How do you see firms positioning their salesforce? How can a salesforce add value for a) their firm and b) their customers? Please share your thoughts in the comments section below.

Sources:

Sales Education Foundation. (2017). Retrieved August 17, 2017, from http://salesfoundation.org/.

Hunt, S.D. and Morgan, R.M. (1995). “The Comparative Advantage Theory of Competition,” Journal of Marketing, 59 (2), 1-15.

Ricky Fergurson, Ph.D., is an Assistant Professor of Marketing in the Huizenga College of Business and Entrepreneurship, Nova Southeastern University. He can be reached at jfergurson@nova.edu

Does the Salesperson have the Midas Touch?

The rate of evolution and diffusion of technology has created new means for consumers to search for product information and gain increased knowledge before an actual purchase. The additional channels available for product search and purchase leads to the use of multiple channels by consumers, thereby changing the consumer’s purchase behavior. Consumers now approach the purchase process as multichannel consumers (MCCs), resulting in changes to the retail-selling environment. In this relatively new “click and brick” MCC-shopping environment, the role of the in-store salesperson is being questioned.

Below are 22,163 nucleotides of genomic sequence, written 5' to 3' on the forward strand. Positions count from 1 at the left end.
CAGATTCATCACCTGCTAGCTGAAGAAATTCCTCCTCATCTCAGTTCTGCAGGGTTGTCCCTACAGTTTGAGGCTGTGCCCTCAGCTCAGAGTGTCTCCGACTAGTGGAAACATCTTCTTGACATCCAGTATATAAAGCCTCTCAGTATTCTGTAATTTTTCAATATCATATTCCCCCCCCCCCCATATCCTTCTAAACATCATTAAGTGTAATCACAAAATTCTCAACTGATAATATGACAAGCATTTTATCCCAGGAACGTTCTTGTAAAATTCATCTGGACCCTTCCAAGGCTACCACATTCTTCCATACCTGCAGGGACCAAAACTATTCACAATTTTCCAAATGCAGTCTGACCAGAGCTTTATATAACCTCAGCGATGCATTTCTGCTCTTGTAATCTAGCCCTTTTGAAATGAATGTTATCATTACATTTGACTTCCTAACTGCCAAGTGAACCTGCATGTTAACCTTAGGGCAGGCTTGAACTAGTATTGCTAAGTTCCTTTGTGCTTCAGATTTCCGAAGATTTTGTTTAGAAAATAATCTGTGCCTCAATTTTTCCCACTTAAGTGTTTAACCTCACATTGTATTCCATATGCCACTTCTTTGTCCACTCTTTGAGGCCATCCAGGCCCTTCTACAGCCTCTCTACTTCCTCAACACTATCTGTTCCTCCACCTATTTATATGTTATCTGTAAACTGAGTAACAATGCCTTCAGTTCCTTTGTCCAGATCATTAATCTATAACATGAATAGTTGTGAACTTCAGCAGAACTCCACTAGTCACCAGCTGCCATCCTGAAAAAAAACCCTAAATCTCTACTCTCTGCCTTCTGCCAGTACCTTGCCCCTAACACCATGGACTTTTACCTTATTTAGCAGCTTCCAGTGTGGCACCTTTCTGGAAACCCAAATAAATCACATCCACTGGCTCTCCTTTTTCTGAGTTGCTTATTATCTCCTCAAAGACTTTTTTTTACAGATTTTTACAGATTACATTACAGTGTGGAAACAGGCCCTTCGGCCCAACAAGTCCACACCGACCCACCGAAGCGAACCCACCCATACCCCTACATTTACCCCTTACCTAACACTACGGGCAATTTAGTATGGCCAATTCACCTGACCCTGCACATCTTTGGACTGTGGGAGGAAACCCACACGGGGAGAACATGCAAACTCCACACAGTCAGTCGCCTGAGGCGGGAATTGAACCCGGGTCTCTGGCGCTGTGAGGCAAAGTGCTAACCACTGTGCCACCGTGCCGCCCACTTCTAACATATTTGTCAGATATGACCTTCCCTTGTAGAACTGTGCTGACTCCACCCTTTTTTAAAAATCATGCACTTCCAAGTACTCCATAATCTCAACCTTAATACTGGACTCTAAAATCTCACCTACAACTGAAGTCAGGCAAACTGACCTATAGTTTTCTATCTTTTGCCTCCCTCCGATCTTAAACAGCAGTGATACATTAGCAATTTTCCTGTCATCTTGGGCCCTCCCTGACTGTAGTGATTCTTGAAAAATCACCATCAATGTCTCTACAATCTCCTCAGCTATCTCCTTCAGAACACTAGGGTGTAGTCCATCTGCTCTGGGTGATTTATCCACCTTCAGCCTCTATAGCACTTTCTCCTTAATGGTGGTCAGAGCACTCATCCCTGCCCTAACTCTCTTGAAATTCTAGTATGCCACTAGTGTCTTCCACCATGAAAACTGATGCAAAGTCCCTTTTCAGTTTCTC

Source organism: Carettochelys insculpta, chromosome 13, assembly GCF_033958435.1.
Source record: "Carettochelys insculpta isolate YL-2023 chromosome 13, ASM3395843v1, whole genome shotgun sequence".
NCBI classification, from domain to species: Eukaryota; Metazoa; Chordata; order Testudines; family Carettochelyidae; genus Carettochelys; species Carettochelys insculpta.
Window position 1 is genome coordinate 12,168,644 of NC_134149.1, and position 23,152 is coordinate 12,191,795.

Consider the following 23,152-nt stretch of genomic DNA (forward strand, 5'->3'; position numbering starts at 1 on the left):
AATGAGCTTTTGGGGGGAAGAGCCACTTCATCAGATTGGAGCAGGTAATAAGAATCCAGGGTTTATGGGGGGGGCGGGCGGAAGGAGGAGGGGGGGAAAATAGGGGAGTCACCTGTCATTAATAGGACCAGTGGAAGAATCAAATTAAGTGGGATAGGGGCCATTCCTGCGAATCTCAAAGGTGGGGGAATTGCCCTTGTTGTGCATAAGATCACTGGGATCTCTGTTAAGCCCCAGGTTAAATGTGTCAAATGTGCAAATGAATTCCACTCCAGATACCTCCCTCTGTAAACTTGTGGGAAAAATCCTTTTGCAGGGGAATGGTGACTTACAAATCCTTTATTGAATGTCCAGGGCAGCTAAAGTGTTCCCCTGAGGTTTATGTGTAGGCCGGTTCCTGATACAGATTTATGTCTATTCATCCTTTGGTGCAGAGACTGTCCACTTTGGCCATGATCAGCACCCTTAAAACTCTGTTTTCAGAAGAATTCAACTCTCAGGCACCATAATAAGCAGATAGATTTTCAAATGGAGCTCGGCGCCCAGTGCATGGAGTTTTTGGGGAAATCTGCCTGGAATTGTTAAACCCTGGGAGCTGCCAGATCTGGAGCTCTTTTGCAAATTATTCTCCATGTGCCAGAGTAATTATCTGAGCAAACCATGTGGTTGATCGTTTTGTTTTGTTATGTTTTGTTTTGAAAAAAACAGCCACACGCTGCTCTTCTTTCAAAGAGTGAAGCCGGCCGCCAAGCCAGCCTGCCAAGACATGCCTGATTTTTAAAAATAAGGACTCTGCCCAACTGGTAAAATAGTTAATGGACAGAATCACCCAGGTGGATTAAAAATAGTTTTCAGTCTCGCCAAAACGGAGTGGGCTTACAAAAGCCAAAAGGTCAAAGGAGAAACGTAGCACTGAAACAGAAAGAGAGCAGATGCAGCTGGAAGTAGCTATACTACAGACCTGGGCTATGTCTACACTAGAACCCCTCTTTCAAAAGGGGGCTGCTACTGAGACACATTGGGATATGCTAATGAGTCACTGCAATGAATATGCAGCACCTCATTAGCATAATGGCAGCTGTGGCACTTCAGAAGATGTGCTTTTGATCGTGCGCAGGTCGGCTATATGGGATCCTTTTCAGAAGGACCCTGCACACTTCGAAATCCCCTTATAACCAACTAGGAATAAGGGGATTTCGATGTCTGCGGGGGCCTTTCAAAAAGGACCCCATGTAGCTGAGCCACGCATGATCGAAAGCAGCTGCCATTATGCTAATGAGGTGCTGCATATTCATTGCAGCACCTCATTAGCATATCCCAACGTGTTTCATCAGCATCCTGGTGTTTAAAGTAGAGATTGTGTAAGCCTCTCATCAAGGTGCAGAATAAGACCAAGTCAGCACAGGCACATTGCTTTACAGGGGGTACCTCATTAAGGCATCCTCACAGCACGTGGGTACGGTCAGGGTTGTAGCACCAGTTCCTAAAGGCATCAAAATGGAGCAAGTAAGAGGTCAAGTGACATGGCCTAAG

Given this new landscape of retailing in which certain MCCs seemingly have more knowledge than the salesperson (Verbeke et al., 2010), it is unknown how or if the in-store salesperson can be used to increase MCCs’ purchase behaviors. Recent research proposes conflicting roles of the salesperson with the implication that the salesperson is obsolete (Grewal et al., 2002), suggestions that the salesperson has been transformed to a knowledge broker (Bendixen, Yurova, Abratt, and Rawdan, 2014), and yet other scholars contrast this by claiming technology cannot replace the unique functions of the salesperson (Ahearne & Rapp, 2010).  It appears a gap of agreement, understanding, and knowledge exists regarding what role, if any, the in-store salesperson has in the new shopping environment.